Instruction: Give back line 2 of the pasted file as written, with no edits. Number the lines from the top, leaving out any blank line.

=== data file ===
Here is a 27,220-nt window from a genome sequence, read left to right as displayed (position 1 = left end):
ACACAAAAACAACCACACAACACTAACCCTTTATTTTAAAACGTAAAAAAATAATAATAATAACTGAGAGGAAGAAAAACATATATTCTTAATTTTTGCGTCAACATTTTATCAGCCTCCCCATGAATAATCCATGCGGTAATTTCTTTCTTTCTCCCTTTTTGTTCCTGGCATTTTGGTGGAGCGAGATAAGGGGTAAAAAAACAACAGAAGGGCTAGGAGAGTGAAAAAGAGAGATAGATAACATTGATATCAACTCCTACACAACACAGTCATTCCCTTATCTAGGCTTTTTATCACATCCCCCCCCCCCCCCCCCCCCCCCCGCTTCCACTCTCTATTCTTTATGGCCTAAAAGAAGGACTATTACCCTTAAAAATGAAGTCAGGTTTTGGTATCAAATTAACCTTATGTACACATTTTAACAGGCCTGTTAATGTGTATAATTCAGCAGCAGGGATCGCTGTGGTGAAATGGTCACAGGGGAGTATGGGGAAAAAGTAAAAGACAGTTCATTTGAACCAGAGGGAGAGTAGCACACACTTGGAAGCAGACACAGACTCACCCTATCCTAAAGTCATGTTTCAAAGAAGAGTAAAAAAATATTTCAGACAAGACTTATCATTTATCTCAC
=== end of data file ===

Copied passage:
ACACAAAAACAACCACACAACACTAACCCTTTATTTTAAAACGTAAAAAAATAATAATAATAACTGAGAGGAAGAAAAACATATATTCTTAATTTTTGCGTCAACATTTTATCAGCCTCCCCATGAATAATCCATGCGGTAATTTCTTTCTTTCTCCCTTTTTGTTCCTGGCATTTTGGTGGAGCGAGATAAGGGGTAAAAAAACAACAGAAGGGCTAGGAGAGTGAAAAAGAGAGATAGATAACATTGATATCAACTCCTACACAACACAGTCATTCCCTTATCTAGGCTTTTTATCACATCCCCCCCCCCCCCCCCCCCCCCCCGCTTCCACTCTCTATTCTTTATGGCCTAAAAGAAGGACTATTACCCTTAAAAATGAAGTCAGGTTTTGGTATCAAATTAACCTTATGTACACATTTTAACAGGCCTGTTAATGTGTATAATTCAGCAGCAGGGATCGCTGTGGTGAAATGGTCACAGGGGAGTATGGGGAAAAAGTAAAAGACAGTTCATTTGAACCAGAGGGAGAGTAGCACACACTTGGAAGCAGACACAGACTCACCCTATCCTAAAGTCATGTTTCAAAGAAGAGTAAAAAAATATTTCAGACAAGACTTATCATTTATCTCAC